The legalization of cannabis in Canada has sparked discussion about workplace and driver impairment, but what about other forms of on-the-job impairment? As we debate the impact of marijuana in the workplace, it’s a perfect time to examine a wide range of current policies and practices that promote worker fatigue and distraction, while also finding ways to design safer workplaces that minimize or eliminate human error.
Employers and those developing public policy are quite rightly concerned about the impacts of marijuana in the workplace, given the lack of expert agreement about what levels of marijuana in the body create impairment and the lack of an easy-to-administer test.
While experts search for a reliable test for marijuana impairment, let’s remember that alcohol and drugs are not the only sources of impairment.
Grief, mental and physical illnesses, stress, fatigue, prescription and non-prescription medication, migraines and even severe allergies can impair human performance. The recent elimination of personal sick days by the Ontario government will lead to more people on the roads and at work who should be home in bed.
While there is a wide difference of performance between an out-of-control drunk driver and one with the flu or severe fatigue, clearly neither is functioning optimally. Research has shown that fatigue causes performance declines on par with alcohol use.
As a society, how do we make sure all workers can be safe, given the variety of impairments and other societal and workplace hazards?
Clearly, we need to prevent those who are impaired beyond a certain point from getting behind the wheel of a vehicle or performing safety-sensitive occupations. But there are less-severe degrees of impairment caused by other issues, so we should also focus on reducing the potential for human error through improved design.
Calling the cause of an accident “human error” puts the blame on the individual and absolves the designers from responsibility for error-prone designs. Errors occur as much due to system design as to the limitations we all have as humans. So “human-system error” is a more accurate description of these events.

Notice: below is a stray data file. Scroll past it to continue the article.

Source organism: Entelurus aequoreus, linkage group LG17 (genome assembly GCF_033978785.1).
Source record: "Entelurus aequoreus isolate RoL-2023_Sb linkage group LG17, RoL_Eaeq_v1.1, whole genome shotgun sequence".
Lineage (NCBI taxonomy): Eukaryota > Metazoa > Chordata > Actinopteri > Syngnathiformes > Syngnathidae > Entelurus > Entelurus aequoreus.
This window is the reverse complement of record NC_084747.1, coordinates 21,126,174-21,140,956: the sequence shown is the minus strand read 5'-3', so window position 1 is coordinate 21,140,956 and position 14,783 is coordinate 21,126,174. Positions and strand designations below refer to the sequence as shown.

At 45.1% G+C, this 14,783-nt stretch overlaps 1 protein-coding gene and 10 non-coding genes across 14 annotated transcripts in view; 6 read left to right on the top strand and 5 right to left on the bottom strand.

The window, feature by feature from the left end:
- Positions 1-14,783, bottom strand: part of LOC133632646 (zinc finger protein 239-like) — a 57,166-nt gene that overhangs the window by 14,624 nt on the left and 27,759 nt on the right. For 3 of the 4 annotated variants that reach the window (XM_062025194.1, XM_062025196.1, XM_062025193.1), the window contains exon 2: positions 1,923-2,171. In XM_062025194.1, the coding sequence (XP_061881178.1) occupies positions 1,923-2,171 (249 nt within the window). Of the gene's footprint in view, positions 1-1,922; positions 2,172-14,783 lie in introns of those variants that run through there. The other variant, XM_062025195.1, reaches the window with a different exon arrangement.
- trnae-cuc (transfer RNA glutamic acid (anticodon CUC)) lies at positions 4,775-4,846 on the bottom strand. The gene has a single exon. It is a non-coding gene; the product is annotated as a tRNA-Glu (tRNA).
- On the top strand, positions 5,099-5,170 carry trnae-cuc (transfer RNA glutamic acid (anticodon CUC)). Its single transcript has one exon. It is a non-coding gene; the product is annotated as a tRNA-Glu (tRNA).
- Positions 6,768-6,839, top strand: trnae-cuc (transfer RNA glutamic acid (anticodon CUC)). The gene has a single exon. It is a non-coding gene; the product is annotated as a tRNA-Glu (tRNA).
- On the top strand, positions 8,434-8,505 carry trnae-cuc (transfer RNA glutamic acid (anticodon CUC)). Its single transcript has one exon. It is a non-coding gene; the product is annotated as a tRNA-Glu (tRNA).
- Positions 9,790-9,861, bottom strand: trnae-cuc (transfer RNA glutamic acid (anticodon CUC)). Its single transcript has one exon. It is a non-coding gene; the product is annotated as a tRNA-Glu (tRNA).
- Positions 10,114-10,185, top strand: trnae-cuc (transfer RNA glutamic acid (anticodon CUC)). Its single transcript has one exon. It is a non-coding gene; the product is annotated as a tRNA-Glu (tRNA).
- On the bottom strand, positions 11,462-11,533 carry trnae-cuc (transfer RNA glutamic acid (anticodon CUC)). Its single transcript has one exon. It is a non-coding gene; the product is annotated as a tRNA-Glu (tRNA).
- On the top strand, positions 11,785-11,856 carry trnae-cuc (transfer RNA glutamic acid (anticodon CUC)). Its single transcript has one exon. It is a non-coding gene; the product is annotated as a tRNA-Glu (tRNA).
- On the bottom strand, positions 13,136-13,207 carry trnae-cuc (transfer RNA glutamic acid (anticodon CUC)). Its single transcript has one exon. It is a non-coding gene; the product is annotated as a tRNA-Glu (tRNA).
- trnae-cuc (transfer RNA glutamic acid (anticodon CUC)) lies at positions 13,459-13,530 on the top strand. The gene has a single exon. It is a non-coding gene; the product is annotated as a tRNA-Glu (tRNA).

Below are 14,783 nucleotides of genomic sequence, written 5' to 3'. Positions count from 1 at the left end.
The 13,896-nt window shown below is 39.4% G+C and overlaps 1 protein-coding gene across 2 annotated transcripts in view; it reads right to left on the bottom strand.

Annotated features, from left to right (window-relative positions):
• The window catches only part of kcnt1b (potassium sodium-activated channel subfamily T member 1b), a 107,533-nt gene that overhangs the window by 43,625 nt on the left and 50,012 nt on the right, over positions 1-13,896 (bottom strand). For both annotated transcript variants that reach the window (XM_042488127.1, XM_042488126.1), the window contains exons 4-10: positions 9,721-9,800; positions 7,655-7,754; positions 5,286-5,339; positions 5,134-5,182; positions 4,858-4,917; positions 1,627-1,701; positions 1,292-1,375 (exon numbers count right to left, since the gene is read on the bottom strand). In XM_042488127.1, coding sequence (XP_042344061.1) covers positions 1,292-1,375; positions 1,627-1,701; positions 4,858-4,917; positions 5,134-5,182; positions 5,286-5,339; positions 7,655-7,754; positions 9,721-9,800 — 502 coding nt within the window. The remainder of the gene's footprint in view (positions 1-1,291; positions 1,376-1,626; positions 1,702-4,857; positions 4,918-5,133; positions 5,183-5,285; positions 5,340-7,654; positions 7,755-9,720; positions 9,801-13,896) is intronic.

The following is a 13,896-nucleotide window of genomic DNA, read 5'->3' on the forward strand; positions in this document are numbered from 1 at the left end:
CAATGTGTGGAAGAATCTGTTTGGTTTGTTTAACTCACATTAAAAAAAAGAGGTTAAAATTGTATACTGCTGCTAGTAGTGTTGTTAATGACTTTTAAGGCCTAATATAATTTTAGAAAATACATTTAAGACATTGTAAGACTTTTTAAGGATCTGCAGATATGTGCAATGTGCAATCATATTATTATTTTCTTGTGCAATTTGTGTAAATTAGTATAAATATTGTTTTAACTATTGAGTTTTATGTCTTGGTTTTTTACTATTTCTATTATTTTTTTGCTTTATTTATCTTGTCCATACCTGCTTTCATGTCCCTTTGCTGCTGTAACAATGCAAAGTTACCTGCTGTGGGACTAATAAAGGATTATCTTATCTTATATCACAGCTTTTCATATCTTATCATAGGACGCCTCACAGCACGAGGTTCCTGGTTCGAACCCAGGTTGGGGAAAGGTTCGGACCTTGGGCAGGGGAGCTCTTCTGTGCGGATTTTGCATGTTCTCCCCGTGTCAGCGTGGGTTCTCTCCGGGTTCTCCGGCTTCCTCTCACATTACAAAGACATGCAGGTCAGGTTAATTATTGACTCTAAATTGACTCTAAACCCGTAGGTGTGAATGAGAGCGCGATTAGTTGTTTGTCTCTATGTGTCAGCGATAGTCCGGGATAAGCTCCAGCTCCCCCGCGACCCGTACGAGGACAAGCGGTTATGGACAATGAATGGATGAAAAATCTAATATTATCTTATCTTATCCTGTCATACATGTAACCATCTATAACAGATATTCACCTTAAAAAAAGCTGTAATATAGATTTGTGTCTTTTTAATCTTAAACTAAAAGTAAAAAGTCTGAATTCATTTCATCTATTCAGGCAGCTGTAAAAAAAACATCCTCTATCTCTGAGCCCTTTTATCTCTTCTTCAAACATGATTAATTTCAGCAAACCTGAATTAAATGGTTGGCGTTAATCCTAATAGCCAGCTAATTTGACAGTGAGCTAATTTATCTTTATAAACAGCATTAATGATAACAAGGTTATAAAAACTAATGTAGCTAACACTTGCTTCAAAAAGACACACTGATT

But it’s not just workplace policies that increase risks. As technology companies insert huge TV screens into cars, designers are moving in the opposite direction of increased safety. They are creating more complex interfaces and bombarding drivers with more information, likely increasing reaction times with more controls to choose from.
Until engineers learn to design resilient systems that are suited to humans and human limitations, people will continue to be injured and killed due to entirely avoidable human-system errors.
How do we prevent those errors from reoccurring? Modifications in transportation systems could reduce the scope for human error. A high-profile recent example is the terrible bus-truck crash in 2008 that killed members of the Humboldt Broncos hockey team – an accident that happened at the same site of previous collisions.
Yes, human error was a key factor, but as a result there will be design changes such as improved visibility and rumble strips to try and minimize the potential for a reoccurrence. But why aren’t such improvements made before tragic human-system errors occur?
To prevent “human error” here are some practical solutions to support the design of safe, fault-tolerant systems:
1. Engineers not only need to be trained in safety engineering, but they must have a better understanding of how people use equipment or systems. This training on human capability and limitations is largely absent in our engineering training programs.
2. Management schools need to develop leaders who understand the value of resilient systems designed to support human capability, rather than test its limits.
3. Employers need to be aware of the fatigue-related impairments their workplace practices (workload and work schedules) may impose on employees.
4. Workers need to be aware of their own limitations and factors that might be impairing their performance – let’s be careful out there!
Ideally, everyone who drives a vehicle or shows up for work is at peak performance. Recognizing that the reality might sometimes be less than ideal, let’s use the current discussion about marijuana impairment to rethink overall workplace and transportation design.
This article was originally published on The Conversation, an independent and nonprofit source of news, analysis and commentary from academic experts. By Peggy Nash, Senior Advisor, Centre for Labour Management Relations, Ted Rogers School of Management, Ryerson University, Ryerson University and Patrick Neumann, Professor, Department of Mechanical and Industrial Engineering, Ryerson University